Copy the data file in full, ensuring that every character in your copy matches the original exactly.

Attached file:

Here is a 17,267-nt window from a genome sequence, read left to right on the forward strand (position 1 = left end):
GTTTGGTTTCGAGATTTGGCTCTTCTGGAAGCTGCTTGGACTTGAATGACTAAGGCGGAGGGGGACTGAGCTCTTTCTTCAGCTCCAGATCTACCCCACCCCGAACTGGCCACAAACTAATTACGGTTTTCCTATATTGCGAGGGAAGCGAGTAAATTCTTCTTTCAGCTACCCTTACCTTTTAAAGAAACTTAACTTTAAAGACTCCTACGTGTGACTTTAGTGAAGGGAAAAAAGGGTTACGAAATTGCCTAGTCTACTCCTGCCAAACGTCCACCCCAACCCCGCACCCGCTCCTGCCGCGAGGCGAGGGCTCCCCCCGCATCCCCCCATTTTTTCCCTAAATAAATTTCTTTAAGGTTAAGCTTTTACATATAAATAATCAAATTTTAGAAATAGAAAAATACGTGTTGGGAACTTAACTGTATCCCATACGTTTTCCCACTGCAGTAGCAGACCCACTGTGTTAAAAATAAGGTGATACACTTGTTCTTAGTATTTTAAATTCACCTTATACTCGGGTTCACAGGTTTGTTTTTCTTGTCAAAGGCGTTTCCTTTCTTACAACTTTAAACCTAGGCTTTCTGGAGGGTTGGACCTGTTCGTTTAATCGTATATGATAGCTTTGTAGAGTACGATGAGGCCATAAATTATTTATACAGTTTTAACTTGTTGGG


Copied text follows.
Here is a 17,267-nt window from a genome sequence, read left to right on the forward strand (position 1 = left end):
GTTTGGTTTCGAGATTTGGCTCTTCTGGAAGCTGCTTGGACTTGAATGACTAAGGCGGAGGGGGACTGAGCTCTTTCTTCAGCTCCAGATCTACCCCACCCCGAACTGGCCACAAACTAATTACGGTTTTCCTATATTGCGAGGGAAGCGAGTAAATTCTTCTTTCAGCTACCCTTACCTTTTAAAGAAACTTAACTTTAAAGACTCCTACGTGTGACTTTAGTGAAGGGAAAAAAGGGTTACGAAATTGCCTAGTCTACTCCTGCCAAACGTCCACCCCAACCCCGCACCCGCTCCTGCCGCGAGGCGAGGGCTCCCCCCGCATCCCCCCATTTTTTCCCTAAATAAATTTCTTTAAGGTTAAGCTTTTACATATAAATAATCAAATTTTAGAAATAGAAAAATACGTGTTGGGAACTTAACTGTATCCCATACGTTTTCCCACTGCAGTAGCAGACCCACTGTGTTAAAAATAAGGTGATACACTTGTTCTTAGTATTTTAAATTCACCTTATACTCGGGTTCACAGGTTTGTTTTTCTTGTCAAAGGCGTTTCCTTTCTTACAACTTTAAACCTAGGCTTTCTGGAGGGTTGGACCTGTTCGTTTAATCGTATATGATAGCTTTGTAGAGTACGATGAGGCCATAAATTATTTATACAGTTTTAACTTGTTGGG